What is risk management in an aged care facility?

aged care risk management

At-risk communities need a corresponding management system in place to reduce accidents, keep residents safe, and uphold the reputation of the facility.

The health and safety of residents can be placed at risk without a proper risk management system in place.

Just last year in Victoria, 45 aged care residents died in a single nursing home because they contracted COVID-19. Just as devastatingly, five residents died in the same facility from neglect due to nursing staff working to contain the virus. These deaths ranged from malnutrition to missed medication.

When you study an aged care course, you learn the importance of management processes and how to prevent or reduce incidents like these from happening.

Skills First Funding

Have you heard about our government funded courses in Melbourne? Thanks to the Victorian Government, eligible students can study for free in areas that are in demand for more workers.

Aged care is one such industry. Discover more about our government subsidised online courses and read on to learn more about risk management in aged care.

What are the major challenges facing the elderly?

The elderly are an at-risk, vulnerable demographic that, without proper care, may experience:

  • Neglect
  • A lack of support from their family
  • Terminal illness
  • Depression and anxiety
  • The feeling of being isolated

These circumstances are often more prevalent in nursing and aged care homes because of the restraints and lack of independence often felt by the aged.

What are risk factors in aged care?

Because of their vulnerability, elderly people are susceptible to various risks both within their home and at aged care facilities.

There are various categories of risks that the aged are susceptible towards, including risks of:

  • Theft
  • Falling
  • Medication misuse
  • Malnutrition
  • Developing dementia
  • Not being treated correctly for medical issues

The older population are also at risk of depression which is often not taken seriously by the people around them. Academia has written a previous blog about this here if you want to learn specifically about depression and mental wellbeing in the elderly.

What is meant by risk management practices in aged care?

The most efficient way to subdue risks in an aged care setting is to set up a risk management system.

These systems may be paper-based, but most modern workplaces engage a digital solution, such as an OH&S app or even online spreadsheets.

The following is a simple example of a risk management scenario to help you understand when to use such a system, how it is used, and how it can help.

The incident

Let’s say that a female resident, aged 86, has had a fall. She has grazed her knee, but she seems OK. It appears that she tripped over a fallen branch.

Immediate reaction

Before you input any data into your management system, you will first check with Mary how she is feeling and assist her with first aid.

A risk management system will only help to prevent further accidents so you always need to immediately assist and assess when an incident arises.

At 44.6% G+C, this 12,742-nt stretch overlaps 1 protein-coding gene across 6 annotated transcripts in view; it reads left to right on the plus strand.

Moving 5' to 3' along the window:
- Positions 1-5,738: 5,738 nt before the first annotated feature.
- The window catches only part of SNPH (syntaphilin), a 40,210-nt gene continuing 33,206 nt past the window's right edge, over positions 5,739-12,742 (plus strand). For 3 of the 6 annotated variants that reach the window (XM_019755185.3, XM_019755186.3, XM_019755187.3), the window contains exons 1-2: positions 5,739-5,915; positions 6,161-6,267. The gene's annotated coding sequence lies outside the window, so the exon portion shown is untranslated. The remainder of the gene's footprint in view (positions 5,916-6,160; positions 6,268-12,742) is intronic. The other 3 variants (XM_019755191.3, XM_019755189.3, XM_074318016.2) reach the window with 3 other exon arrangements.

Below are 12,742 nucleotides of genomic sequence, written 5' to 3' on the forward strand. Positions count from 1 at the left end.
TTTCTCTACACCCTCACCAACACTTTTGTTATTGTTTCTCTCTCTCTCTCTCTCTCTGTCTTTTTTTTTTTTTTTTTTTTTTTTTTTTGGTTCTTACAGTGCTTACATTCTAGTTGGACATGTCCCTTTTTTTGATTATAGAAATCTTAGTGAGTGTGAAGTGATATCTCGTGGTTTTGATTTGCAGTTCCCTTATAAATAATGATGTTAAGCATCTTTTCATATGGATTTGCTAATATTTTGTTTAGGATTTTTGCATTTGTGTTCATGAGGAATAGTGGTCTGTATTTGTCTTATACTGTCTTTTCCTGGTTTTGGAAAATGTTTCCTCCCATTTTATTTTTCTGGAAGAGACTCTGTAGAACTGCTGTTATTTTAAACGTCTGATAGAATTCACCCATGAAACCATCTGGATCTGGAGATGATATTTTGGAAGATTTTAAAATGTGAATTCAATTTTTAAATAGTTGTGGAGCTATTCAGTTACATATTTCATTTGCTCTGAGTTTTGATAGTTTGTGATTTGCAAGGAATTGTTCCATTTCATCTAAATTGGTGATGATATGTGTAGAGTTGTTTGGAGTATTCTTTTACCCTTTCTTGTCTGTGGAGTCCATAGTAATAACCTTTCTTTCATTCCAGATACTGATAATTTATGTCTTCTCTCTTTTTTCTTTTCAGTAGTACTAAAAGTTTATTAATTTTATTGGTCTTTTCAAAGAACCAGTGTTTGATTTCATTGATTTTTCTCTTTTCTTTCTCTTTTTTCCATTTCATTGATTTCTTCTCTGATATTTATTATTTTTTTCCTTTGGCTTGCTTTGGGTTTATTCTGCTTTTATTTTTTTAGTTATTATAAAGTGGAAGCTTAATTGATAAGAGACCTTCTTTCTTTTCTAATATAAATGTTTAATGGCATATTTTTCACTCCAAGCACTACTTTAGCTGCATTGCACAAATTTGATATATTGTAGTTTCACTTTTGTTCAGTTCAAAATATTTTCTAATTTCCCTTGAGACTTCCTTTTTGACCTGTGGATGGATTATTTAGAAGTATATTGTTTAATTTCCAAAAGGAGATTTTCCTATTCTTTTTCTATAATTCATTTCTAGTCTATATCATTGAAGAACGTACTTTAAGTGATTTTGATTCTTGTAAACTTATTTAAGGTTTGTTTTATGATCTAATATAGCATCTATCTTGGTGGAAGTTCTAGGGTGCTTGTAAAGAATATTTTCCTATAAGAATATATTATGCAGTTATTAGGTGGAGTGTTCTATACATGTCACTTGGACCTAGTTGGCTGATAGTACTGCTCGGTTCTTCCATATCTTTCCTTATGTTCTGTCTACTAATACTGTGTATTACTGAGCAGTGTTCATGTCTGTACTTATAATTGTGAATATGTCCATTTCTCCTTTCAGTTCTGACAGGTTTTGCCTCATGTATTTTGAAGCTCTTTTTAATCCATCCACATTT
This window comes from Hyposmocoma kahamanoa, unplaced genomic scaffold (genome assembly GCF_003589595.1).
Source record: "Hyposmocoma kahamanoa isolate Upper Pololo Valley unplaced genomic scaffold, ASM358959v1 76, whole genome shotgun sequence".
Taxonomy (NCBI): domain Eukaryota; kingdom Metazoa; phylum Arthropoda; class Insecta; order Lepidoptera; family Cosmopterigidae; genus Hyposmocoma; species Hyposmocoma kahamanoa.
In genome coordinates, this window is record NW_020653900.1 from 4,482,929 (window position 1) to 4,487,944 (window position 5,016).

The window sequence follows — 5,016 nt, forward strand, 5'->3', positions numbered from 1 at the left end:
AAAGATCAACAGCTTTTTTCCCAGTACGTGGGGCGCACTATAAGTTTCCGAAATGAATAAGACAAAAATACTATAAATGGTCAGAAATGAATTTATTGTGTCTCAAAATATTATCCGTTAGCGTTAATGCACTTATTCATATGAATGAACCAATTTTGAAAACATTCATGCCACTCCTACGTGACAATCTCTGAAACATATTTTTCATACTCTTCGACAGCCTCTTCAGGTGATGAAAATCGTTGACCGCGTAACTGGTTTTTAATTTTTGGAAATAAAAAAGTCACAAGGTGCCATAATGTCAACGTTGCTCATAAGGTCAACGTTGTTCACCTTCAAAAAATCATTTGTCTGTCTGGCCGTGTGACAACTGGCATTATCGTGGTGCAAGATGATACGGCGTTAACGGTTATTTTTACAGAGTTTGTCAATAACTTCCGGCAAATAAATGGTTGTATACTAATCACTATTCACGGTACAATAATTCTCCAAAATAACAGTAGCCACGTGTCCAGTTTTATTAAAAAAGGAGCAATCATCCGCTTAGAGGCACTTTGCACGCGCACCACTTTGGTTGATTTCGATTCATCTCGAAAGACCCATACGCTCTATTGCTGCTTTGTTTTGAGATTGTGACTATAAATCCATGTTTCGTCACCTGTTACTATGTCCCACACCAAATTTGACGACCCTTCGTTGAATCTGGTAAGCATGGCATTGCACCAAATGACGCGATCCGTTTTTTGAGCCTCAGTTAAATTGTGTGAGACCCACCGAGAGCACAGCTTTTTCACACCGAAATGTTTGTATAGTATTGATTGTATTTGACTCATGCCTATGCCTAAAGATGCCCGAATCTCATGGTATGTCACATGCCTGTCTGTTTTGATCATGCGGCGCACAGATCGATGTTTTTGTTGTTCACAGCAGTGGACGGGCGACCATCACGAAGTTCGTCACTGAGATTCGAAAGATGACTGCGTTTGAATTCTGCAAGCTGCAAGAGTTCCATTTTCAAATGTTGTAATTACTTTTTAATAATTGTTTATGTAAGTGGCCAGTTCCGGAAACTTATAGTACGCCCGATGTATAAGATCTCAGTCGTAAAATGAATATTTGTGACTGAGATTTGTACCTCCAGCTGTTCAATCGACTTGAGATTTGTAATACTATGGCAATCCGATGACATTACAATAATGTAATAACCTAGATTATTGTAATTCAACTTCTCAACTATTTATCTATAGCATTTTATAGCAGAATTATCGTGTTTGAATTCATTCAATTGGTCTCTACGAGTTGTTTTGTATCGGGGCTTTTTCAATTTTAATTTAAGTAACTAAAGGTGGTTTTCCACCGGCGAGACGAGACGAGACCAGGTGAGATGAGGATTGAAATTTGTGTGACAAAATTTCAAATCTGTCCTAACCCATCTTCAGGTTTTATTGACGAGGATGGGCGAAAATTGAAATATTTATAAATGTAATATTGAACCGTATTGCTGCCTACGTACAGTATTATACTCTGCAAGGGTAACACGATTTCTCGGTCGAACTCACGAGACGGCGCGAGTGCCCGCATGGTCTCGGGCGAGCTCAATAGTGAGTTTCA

Gather information

After initial analysis of the resident, you need to gather information to determine the why, when, how, and what of the situation.

Assess the spot she fell. Did she trip on something? If she did, you need to try to identify the obstacle and enact changes or practises that will reduce the chance of an incident recurring.

For example, if she tripped on a stick, you would assess if it fell from a nearby tree and perhaps cut down the tree or put up a temporary fence around where the foliage falls.

You should speak to the resident to determine their story, and also speak to any other witnesses who may be able to assist with filling in any missing gaps from your resident’s account of the incident.

Collate information

Any information you gather must be recorded.

You may need to inform senior staff that an incident has been reported, and meet with teams to discuss the incident and discuss suitable solutions. Using the incident example above, that could mean:

  • Sweeping outside each morning
  • Scheduling more regular tree maintenance and trimming
  • Having a staff member outside monitoring residents

How can I learn my duty of care as an aged care worker?

Academia offers aged care courses in Melbourne

Enrol today in aged care study at Academia to help you become the best aged care worker that you can be.

Academia offers both the Certificate III and Certificate IV in aged care. Explore our free aged care courses online:

Certificate III in Individual Support (Ageing, Home, and Community)

The Certificate 3 in Aged Care teaches you the basics of how to care for and cater to older people.

The Certificate III helps you to learn how to take on various roles, such as a:

  • Home care worker
  • Personal care assistant
  • Community support worker
  • Respite care worker

You will also learn how to provide support for people who have types of dementia, support residents’ families, and comply with health and safety regulations.

Certificate IV in Ageing Support

The Certificate 4 in Aged Care is a continuation of the Certificate III that helps you to grow and understand what it means to work within a range of care facilities, including aged care, retirement villages, or hospitals.

The Certificate IV helps you study how to implement accident prevention strategies and manage legal and ethical compliance.

Contact Academia today!

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